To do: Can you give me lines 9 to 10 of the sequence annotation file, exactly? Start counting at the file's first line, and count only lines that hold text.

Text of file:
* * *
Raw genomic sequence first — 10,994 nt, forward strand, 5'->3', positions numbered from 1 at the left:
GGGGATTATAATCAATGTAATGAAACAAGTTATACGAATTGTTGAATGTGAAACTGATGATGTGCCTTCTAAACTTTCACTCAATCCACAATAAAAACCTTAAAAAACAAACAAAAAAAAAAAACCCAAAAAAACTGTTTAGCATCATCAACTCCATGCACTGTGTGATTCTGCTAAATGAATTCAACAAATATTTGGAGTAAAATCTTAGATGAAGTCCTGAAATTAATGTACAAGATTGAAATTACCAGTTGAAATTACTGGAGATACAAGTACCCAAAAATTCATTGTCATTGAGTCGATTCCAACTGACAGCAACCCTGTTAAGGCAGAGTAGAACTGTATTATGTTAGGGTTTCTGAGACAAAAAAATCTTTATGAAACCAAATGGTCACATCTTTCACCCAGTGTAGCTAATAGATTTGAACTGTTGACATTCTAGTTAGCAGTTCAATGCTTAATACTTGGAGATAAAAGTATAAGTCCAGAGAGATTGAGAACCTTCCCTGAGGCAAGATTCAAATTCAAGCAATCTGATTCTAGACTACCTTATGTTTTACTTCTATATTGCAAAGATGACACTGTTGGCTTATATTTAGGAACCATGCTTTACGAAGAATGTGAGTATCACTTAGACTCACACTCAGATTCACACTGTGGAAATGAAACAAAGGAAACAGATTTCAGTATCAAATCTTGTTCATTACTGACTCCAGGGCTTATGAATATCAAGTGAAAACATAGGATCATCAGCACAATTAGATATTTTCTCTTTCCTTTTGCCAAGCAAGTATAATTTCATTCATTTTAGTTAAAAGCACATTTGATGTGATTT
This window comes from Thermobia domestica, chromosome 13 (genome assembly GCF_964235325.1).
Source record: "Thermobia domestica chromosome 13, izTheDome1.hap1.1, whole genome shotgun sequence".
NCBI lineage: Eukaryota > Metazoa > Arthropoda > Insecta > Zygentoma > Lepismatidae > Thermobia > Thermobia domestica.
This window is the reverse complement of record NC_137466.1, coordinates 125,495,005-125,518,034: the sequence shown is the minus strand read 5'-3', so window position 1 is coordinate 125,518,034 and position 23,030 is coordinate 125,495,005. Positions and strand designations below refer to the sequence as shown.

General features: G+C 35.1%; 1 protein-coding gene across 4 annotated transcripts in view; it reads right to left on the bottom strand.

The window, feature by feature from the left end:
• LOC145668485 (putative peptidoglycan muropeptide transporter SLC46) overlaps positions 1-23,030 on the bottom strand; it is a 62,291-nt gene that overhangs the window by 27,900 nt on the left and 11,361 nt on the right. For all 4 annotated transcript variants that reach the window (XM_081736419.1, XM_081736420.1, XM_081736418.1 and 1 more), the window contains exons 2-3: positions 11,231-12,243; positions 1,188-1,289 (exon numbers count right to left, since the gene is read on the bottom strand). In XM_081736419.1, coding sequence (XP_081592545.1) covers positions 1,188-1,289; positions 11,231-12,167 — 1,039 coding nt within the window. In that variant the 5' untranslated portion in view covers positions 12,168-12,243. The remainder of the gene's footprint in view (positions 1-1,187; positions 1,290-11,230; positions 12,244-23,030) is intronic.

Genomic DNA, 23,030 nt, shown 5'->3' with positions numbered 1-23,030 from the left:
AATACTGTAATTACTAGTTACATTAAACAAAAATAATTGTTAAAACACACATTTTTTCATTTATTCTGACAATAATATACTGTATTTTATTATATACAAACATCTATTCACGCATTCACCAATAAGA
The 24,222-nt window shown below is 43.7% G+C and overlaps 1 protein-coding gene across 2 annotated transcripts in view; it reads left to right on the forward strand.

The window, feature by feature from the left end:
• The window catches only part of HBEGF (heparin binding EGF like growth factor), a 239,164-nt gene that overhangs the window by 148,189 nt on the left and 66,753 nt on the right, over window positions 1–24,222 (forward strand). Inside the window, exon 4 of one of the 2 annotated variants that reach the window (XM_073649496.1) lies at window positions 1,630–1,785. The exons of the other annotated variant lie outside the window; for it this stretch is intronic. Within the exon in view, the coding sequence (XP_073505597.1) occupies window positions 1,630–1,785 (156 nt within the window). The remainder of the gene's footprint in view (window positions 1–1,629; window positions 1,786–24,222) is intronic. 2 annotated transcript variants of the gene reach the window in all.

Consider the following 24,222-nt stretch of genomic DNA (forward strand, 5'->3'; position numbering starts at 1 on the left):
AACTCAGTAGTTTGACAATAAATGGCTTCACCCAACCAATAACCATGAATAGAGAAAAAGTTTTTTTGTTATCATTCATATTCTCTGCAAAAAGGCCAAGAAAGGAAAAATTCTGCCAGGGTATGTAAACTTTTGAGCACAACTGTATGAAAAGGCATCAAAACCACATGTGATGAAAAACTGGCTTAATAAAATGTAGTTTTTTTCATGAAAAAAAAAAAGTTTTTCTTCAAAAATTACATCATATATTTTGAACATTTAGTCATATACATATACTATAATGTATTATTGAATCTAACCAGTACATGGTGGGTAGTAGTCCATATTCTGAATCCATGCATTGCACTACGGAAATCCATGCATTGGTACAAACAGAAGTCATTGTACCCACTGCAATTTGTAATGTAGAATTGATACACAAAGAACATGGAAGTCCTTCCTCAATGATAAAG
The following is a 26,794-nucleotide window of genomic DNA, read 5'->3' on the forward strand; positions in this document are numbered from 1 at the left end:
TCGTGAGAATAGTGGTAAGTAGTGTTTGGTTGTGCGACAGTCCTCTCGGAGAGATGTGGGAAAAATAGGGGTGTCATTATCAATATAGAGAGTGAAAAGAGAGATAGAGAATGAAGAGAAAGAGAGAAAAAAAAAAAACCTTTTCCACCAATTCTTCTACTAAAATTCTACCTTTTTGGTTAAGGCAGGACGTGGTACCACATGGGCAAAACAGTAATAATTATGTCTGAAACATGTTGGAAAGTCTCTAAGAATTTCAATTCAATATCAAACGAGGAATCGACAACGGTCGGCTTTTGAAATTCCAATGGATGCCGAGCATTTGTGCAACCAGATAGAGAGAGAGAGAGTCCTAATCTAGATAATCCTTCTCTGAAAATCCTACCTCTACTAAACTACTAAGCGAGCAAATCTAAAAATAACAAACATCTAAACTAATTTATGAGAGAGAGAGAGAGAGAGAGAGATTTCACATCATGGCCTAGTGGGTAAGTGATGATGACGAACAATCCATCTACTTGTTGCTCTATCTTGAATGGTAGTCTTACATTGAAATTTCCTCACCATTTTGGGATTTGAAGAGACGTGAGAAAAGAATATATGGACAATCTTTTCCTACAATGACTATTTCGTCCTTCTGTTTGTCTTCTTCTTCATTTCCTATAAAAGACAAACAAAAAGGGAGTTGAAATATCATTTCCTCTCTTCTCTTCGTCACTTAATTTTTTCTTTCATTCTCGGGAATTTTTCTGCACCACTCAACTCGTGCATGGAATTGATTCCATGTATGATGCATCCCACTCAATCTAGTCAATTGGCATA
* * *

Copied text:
• LOC145668485 (putative peptidoglycan muropeptide transporter SLC46) overlaps positions 1-23,030 on the bottom strand; it is a 62,291-nt gene that overhangs the window by 27,900 nt on the left and 11,361 nt on the right. For all 4 annotated transcript variants that reach the window (XM_081736419.1, XM_081736420.1, XM_081736418.1 and 1 more), the window contains exons 2-3: positions 11,231-12,243; positions 1,188-1,289 (exon numbers count right to left, since the gene is read on the bottom strand). In XM_081736419.1, coding sequence (XP_081592545.1) covers positions 1,188-1,289; positions 11,231-12,167 — 1,039 coding nt within the window. In that variant the 5' untranslated portion in view covers positions 12,168-12,243. The remainder of the gene's footprint in view (positions 1-1,187; positions 1,290-11,230; positions 12,244-23,030) is intronic.

Genomic DNA, 23,030 nt, shown 5'->3' with positions numbered 1-23,030 from the left: